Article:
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Is There a Relation

Between Home Runs and


Elevation?
By: Alex Gudalis
Introduction: The reason for this project is to find out if the
elevation of a ballpark has a relationship between the
amount of home runs hit there. I believe that the higher
the elevation of the ballpark, the more home runs will be
hit. I also believe this will have a positive direction with a
strong range as well. The method used for this assignment
is a sample survey.
Data Set: The population of this project is all 30 ballparks
in the MLB. The sample for this project is all 30 MLB
ballparks. The explanatory variable is the elevation of each
ballpark. The response is the amount of home runs hit at
that particular ballpark. I used these because, the higher
the elevation, the farther a baseball goes.
Variable: Any characteristic of an individual.

Introduction
Population: The entire group of individuals being studied.
The population is all 30 ballparks.

Sample: A part of the population from which we actually


collect information.

Sample: Home Runs.

Variable: Any characteristic of an individual.

The explanatory is the home runs and the response is the


ballpark.
Elevation to Home Runs
Elevation (ft) Home Runs
5211 202
1059 155
939 113
886 130 Explanatory Variable: Elevation
Response variable: Home Runs
840 164
724 130
616
160
177
164 I chose the
130
596
222
153
explanatory variable to be the
20
582
167
149
elevation because that will
42 139 never change.
247 203
10 180 I chose the response
variable to be home runs hit
44 174
596 156
54
63
219
109 because that will change with
455
9
119
171
every home run hit.
267 166
15 111
683 183
593 189
38 198
13 166
25 163
54 164
596 171
Elevation to Home Runs
250

200
y = 0.042x + 161.39
R = 0.176
r = 0.133

150
Home Runs

Series1
100 Regression Line

50

0
0 1000 2000 3000 4000 5000 6000
Elevation

I have one outlier. This is the ballpark which is at 5211 feet.


All of the other ballparks are close in range to elevation.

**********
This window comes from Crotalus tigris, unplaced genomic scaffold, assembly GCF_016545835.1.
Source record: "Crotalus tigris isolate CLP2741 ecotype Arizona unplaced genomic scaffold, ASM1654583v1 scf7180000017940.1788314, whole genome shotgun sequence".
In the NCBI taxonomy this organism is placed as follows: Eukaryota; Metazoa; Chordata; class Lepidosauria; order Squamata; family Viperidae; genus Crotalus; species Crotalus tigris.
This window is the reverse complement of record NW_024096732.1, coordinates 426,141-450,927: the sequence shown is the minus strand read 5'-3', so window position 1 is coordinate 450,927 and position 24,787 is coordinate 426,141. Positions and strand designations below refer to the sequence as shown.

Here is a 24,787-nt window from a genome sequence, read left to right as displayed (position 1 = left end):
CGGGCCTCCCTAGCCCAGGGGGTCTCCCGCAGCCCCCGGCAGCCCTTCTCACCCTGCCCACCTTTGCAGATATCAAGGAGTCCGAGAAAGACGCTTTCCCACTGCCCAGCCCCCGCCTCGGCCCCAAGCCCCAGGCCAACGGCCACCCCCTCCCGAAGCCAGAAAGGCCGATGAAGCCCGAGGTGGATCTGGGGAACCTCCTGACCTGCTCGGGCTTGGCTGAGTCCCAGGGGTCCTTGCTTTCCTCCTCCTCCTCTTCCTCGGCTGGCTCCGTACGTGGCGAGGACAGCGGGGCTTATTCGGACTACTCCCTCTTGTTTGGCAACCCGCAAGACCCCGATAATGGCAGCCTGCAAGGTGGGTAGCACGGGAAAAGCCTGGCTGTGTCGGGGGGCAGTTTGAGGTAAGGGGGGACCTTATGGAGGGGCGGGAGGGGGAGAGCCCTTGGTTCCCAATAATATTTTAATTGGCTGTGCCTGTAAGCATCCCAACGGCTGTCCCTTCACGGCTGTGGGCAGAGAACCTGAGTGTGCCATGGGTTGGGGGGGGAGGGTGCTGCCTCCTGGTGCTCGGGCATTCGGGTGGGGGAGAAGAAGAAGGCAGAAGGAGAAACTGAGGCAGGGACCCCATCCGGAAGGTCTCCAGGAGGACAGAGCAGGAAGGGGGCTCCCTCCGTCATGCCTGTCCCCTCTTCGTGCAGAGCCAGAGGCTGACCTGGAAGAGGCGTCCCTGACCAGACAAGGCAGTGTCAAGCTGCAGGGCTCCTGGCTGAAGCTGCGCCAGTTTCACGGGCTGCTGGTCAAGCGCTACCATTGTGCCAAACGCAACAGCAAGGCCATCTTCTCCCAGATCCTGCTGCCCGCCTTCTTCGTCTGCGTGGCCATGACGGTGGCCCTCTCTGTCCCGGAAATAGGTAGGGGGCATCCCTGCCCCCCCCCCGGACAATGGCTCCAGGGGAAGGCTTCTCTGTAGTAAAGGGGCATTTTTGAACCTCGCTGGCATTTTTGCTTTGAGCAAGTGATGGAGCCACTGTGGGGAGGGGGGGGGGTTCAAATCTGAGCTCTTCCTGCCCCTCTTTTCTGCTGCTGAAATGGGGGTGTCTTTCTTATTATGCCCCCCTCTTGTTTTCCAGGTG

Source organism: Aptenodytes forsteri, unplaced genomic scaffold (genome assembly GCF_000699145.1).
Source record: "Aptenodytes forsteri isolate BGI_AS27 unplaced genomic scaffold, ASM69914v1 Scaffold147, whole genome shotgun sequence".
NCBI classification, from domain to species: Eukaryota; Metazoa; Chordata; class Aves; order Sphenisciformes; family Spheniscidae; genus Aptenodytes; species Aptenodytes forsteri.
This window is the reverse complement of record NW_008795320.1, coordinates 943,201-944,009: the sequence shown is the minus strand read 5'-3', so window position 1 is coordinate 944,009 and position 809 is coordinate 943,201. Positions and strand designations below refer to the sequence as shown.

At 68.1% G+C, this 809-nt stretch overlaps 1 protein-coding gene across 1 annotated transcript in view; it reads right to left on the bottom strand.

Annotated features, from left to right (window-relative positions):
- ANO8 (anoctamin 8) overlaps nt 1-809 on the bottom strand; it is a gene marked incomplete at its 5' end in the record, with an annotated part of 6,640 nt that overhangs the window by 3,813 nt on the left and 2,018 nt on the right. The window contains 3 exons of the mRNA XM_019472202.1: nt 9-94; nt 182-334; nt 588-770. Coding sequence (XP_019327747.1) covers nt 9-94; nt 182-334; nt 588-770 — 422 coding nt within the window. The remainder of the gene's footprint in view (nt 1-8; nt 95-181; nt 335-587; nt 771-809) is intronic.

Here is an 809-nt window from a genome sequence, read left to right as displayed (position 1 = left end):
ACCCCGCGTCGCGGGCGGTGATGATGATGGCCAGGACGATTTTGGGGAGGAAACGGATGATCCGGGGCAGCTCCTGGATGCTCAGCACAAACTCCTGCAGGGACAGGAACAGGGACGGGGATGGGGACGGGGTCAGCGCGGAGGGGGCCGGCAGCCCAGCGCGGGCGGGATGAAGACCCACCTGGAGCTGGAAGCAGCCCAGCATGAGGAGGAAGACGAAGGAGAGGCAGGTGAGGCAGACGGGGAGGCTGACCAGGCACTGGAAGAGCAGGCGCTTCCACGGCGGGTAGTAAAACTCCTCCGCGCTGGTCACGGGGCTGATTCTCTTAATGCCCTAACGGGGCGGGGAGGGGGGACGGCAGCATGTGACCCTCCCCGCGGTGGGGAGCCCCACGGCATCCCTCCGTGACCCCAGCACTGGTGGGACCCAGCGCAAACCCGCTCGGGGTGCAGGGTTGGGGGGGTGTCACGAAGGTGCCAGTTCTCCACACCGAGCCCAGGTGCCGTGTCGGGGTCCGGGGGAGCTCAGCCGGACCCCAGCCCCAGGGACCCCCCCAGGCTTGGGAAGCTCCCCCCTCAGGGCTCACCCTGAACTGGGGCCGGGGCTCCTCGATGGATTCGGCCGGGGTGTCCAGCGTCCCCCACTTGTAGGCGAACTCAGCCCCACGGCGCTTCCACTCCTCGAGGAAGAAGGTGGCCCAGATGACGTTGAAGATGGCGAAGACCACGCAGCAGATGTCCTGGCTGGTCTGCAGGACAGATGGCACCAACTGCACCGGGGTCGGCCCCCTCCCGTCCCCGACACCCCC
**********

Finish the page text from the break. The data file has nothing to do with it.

Correlation: r describes the direction and strength of a
straight line relationship.
The direction and strength of r2 (0.176) is positive and
weak making the correlation mostly invalid. Since r2 = .176
then r = .133 making any prediction have a 13.3%
variation.
Coefficient: r2 variation the the values of y that is
explained by the least squares regression line of y on x
(0.176). The variation of any prediction is a 17.6%.

r and r2
Least squares regression line: A line that makes the sum of the squares of the
vertical distances as small as possible.

Equation: y = a+bx (a is equal to the y intercept and b is equal to the slope.)

y=0.042(5211)+161.39
y=218.862+161.39
y=380.252

If a ballpark is 5211 feet in elevation, I predict 380 home


runs will be hit there annually with a 17.6% variation
meaning it is invalid.
Lurking Variable- A variable that has an important effect on
the relationship among the variables in a study, but is not
one of the explanatory variables studied.

A lurking variable that could be in this study is the


elevation at a certain ballpark because more home runs
could be hit there because of this factor.

Lurking Variable
My hypothesis was the ballpark with the highest elevation
would have the most home runs with a strong positive
correlation of .800 with a 70% variation. After I did my
study I found out my hypothesis was not correct at all. It
actually had a .133 correlation that was positive and weak.
After this study in which I collected all my data and
information I found out my hypothesis was not true. The
outcome of the info and data was a weak, positive
correlation.

Conclusion
Ballpark elevations above sea level. (2016). Retrieved from
http://baseballjudgments.tripod.com/id62.html
ESPN. (2016). Retrieved from http://espn.go.com/mlb/homeruns/_/year/2015
Home run tracker. (2016). Retrieved from http://www.hittrackeronline.com/

Works Cited